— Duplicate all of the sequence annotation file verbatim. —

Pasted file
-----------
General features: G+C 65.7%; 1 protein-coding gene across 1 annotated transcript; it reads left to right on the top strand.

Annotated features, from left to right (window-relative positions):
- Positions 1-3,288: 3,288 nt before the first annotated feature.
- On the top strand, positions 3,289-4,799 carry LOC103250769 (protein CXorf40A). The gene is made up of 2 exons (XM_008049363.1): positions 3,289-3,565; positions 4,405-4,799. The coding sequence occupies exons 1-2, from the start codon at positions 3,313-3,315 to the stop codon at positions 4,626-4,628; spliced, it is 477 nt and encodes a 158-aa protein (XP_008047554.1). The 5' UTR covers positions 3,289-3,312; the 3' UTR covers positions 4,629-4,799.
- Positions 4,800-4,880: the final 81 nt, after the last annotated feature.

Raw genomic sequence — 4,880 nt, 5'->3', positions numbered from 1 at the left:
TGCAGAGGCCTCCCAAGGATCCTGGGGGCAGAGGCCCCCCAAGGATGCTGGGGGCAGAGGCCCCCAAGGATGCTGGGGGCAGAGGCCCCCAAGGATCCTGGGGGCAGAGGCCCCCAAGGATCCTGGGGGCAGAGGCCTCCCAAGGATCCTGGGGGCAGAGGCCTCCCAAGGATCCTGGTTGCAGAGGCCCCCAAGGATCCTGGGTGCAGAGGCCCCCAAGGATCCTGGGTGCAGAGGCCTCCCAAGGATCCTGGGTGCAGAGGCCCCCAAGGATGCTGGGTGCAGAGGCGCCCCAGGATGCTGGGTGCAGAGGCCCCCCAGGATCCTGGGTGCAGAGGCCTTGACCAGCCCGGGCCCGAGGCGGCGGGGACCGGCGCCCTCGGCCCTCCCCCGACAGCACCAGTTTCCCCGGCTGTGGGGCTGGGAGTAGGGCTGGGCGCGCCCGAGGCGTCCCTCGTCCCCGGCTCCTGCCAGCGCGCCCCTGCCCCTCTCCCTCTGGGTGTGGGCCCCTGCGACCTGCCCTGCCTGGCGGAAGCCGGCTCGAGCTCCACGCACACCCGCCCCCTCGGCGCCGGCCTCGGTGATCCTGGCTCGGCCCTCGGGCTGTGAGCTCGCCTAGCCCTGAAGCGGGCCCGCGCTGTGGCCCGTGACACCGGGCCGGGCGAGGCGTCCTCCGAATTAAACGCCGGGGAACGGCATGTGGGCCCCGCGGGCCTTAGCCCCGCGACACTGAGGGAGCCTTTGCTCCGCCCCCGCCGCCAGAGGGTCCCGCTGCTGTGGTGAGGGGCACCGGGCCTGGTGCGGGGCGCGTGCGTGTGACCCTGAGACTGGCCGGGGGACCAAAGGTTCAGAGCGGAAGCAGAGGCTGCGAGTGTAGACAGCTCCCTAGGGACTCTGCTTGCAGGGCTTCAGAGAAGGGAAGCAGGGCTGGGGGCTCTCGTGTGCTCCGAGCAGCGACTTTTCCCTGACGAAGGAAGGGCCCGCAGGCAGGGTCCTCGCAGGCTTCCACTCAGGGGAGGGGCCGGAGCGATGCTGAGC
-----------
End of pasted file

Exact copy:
General features: G+C 65.7%; 1 protein-coding gene across 1 annotated transcript; it reads left to right on the top strand.

Annotated features, from left to right (window-relative positions):
- Positions 1-3,288: 3,288 nt before the first annotated feature.
- On the top strand, positions 3,289-4,799 carry LOC103250769 (protein CXorf40A). The gene is made up of 2 exons (XM_008049363.1): positions 3,289-3,565; positions 4,405-4,799. The coding sequence occupies exons 1-2, from the start codon at positions 3,313-3,315 to the stop codon at positions 4,626-4,628; spliced, it is 477 nt and encodes a 158-aa protein (XP_008047554.1). The 5' UTR covers positions 3,289-3,312; the 3' UTR covers positions 4,629-4,799.
- Positions 4,800-4,880: the final 81 nt, after the last annotated feature.

Raw genomic sequence — 4,880 nt, 5'->3', positions numbered from 1 at the left:
TGCAGAGGCCTCCCAAGGATCCTGGGGGCAGAGGCCCCCCAAGGATGCTGGGGGCAGAGGCCCCCAAGGATGCTGGGGGCAGAGGCCCCCAAGGATCCTGGGGGCAGAGGCCCCCAAGGATCCTGGGGGCAGAGGCCTCCCAAGGATCCTGGGGGCAGAGGCCTCCCAAGGATCCTGGTTGCAGAGGCCCCCAAGGATCCTGGGTGCAGAGGCCCCCAAGGATCCTGGGTGCAGAGGCCTCCCAAGGATCCTGGGTGCAGAGGCCCCCAAGGATGCTGGGTGCAGAGGCGCCCCAGGATGCTGGGTGCAGAGGCCCCCCAGGATCCTGGGTGCAGAGGCCTTGACCAGCCCGGGCCCGAGGCGGCGGGGACCGGCGCCCTCGGCCCTCCCCCGACAGCACCAGTTTCCCCGGCTGTGGGGCTGGGAGTAGGGCTGGGCGCGCCCGAGGCGTCCCTCGTCCCCGGCTCCTGCCAGCGCGCCCCTGCCCCTCTCCCTCTGGGTGTGGGCCCCTGCGACCTGCCCTGCCTGGCGGAAGCCGGCTCGAGCTCCACGCACACCCGCCCCCTCGGCGCCGGCCTCGGTGATCCTGGCTCGGCCCTCGGGCTGTGAGCTCGCCTAGCCCTGAAGCGGGCCCGCGCTGTGGCCCGTGACACCGGGCCGGGCGAGGCGTCCTCCGAATTAAACGCCGGGGAACGGCATGTGGGCCCCGCGGGCCTTAGCCCCGCGACACTGAGGGAGCCTTTGCTCCGCCCCCGCCGCCAGAGGGTCCCGCTGCTGTGGTGAGGGGCACCGGGCCTGGTGCGGGGCGCGTGCGTGTGACCCTGAGACTGGCCGGGGGACCAAAGGTTCAGAGCGGAAGCAGAGGCTGCGAGTGTAGACAGCTCCCTAGGGACTCTGCTTGCAGGGCTTCAGAGAAGGGAAGCAGGGCTGGGGGCTCTCGTGTGCTCCGAGCAGCGACTTTTCCCTGACGAAGGAAGGGCCCGCAGGCAGGGTCCTCGCAGGCTTCCACTCAGGGGAGGGGCCGGAGCGATGCTGAGC